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WHAT WORKS IN EDUCATION The George Lucas Educational Foundation

Teaching Elementary Students the Magic of Math

An Oregon elementary school has improved test scores by integrating math across all subject areas and focusing on teacher training. Read the article.
Transcript

Teaching Elementary Students the Magic of Math (Transcript)

Teacher 1: [to the class] Today is what date?

Class: 10/04/05.

Narrator: It begins in the first five minutes of first period.

Teacher 1: [to the class] What kind of a number do I have? Is it a composite number? A prime number or a square number?

Class: Square.

Narrator: It continues throughout the day.

Boy 1: 3666.

Girl 1: Isn't it one square, though?

Narrator: In history class.

Steph Neyhart, Teacher: We're going to measure the length of Titanic outside.

Narrator: Art class.

Art teacher: [to the class] Whatever you make, has to be cut out...

Class: Symmetrical.

Art teacher: [to the class] Symmetrically.

Narrator: Computer Lab.

Mike Gould, Teacher: [to the class] And the next one.

Class: Four negative four.

Narrator: And it ends in last period, music class.

Music teacher: [to the class] We're going to take the math idea of below zero, and turn it into music.

Narrator: It is part of most everything that happens at Fullerton IV. A K-5 school in Roseburg, Oregon, it is...

Girl 2: But time would be only times-ing it by what? So it can be any number at all.

Narrator: The magic of math.

Teacher 6: [to the class] You are absolutely correct!

Mickey Garrison, Principal: To me, math is really not a subject. It really allows kids to learn how to reason and problem-solve, and learn how to effectively communicate.

Music teacher: [to the class] Now music is sound, so what would be the opposite of sound? Yeah?

Girl 3: Silence?

Music teacher: [to the class] Silence. How many of you...

Music teacher: If they can't think conceptually, it opens up not just math. It opens up thinking. It makes connections for them in the real world.

Music teacher: [to the class] Now remember to put some silence in your pattern.

Music teacher: It allows them to explore music and art. And so math is really the foundation.

Music teacher: [to the class] Oh, I see some really wonderful positive/negatives. Just like those math numbers. Great!

Narrator: With all the engaging ways to learn here, it's not surprising most Fullerton students say...

Girl 1: My favorite subject is math.

Girl 4: Doing math.

Girl 5: Probably math.

Girl 6: Math.

Boy 2: I like math a lot.

Boy 3: Probably soccer.

Girl 3: Probably reading and math.

Boy 2: I just like to add and subtract.

Interviewer: What's your second favorite subject?

Boy 3: Playing with friends.

Girl 7: I like division the most.

Girl 8: Math.

Interviewer: What do you like to do in the classroom?

Boy 3: Probably math.

Girl 9: My favorite subject is actually math!

Interviewer: How come?

Girl 9: I just like it!

Tammy Rasmussen, Teacher: Ooh, and we raise a quiet hand if you notice something. Give everyone...

Narrator: Fullerton's math curriculum is based on a continuous review of best practices. And delivered by highly trained teachers, beginning in kindergarten.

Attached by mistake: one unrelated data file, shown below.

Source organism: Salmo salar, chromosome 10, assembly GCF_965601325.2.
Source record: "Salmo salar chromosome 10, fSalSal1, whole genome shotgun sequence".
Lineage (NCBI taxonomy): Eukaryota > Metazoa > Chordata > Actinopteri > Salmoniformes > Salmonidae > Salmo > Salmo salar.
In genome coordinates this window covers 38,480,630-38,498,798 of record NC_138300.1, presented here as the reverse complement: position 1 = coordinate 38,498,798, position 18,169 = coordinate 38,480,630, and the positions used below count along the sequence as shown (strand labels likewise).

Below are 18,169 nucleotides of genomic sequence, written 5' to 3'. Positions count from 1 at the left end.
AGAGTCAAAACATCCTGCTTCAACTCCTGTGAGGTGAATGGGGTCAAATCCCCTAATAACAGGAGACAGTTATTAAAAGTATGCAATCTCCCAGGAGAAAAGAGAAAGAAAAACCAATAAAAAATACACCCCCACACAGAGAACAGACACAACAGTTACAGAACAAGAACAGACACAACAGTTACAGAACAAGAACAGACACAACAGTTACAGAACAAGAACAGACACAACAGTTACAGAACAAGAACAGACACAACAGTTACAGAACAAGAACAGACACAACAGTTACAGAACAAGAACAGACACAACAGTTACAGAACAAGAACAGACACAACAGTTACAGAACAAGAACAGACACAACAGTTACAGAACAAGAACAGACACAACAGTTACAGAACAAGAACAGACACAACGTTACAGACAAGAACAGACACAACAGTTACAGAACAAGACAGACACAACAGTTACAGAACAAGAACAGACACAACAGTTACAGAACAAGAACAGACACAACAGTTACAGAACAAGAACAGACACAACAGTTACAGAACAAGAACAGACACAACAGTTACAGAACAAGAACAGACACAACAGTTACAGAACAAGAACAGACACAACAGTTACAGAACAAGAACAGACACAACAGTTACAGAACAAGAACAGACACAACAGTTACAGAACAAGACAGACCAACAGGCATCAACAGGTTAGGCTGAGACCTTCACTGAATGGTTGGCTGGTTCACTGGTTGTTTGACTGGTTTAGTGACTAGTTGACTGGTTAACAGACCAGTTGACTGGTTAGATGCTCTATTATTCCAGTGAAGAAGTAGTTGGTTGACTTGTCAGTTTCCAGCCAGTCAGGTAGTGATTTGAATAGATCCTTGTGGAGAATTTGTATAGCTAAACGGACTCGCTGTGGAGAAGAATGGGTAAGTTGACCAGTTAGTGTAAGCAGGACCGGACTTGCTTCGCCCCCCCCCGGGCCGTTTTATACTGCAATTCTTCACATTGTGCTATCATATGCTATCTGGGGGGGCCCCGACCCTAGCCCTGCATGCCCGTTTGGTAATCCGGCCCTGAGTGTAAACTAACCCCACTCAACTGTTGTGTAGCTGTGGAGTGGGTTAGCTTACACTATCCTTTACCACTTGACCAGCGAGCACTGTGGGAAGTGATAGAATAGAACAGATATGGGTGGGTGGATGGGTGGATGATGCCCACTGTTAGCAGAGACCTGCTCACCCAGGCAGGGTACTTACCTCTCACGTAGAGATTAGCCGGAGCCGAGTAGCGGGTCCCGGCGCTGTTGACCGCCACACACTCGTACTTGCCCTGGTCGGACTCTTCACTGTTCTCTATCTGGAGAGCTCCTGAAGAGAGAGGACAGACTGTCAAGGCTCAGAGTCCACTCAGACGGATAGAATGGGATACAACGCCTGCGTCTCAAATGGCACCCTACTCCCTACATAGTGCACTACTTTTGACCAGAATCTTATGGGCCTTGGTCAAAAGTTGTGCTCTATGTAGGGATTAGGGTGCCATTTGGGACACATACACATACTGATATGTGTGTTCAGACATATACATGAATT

Tammy Rasmussen, Teacher: [to the class] Tell me about green/blue, green/blue, green/blue.

Boy 4: It's a pattern.

Tammy Rasmussen, Teacher: [to the class] It's a pattern.

Tammy Rasmussen, Teacher: The kids will look for me, oftentimes for the answer. And I can give them the correct answer every time. But what I want them to do is to talk their way through the problem.

Tammy Rasmussen, Teacher: Whisper to your neighbor what you notice about his.

Tammy Rasmussen, Teacher: We use a word at our school called "discourse." And it's the ability for kids to communicate back and forth between each other, so that they can start to understand that problem, or communicate it to me.

Tammy Rasmussen, Teacher: Do you think it's still a pattern?

Girl 10: No, if you just took this part off, and put the green in the middle and then the blue on the top, it would be a pattern.

Tammy Rasmussen, Teacher: This would be a pattern.

Narrator: Since the new math curriculum was instituted in 2000, math test scores have soared. Now 98 percent of third grade students score at or above grade level. This, despite the fact that the number of students on free and reduced lunch has also climbed to 60 percent.

Mickey Garrison, Principal: When you look at children who have personal life struggles, too often adults make excuses and minimize their ability to learn. And one of the things that I said to the staff is, "Socio-economics does not put a cap on achievement."

Mike Gould, Teacher: So there's about how many possibilities?

Boy 5: One Hundred.

Mike Gould, Teacher: One hundred. Very good. Excellent.

Narrator: To further support math instruction, the district provides a part-time math coach in Master Teacher, Mike Gould.

Mike Gould, Teacher: We've come to the realization that everybody can learn mathematics. And it's not a question of capacity anymore. It's a question of how do you deliver it and how do you allow people to think about it?

Mike Gould, Teacher: You got to hone in on those thinking skills.

Mike Gould, Teacher: I think a perfect example is four-and-a-half divided by one-and-a-half. What's the first thing that comes into your mind?

Interviewer: I have no clue.

Mike Gould, Teacher: Yep, that's the typical answer. Where if you were to hear a story, "If I have four-and-a-half dollars and I'm going to give a dollar-fifty to each of my friends, how many friends do I have?" Well, it's an obvious answer, three. Rather than, "Oh, I can't do this. I never did understand how to flip and invert and multiply and all those other weird things. So it's making the mathematics come alive.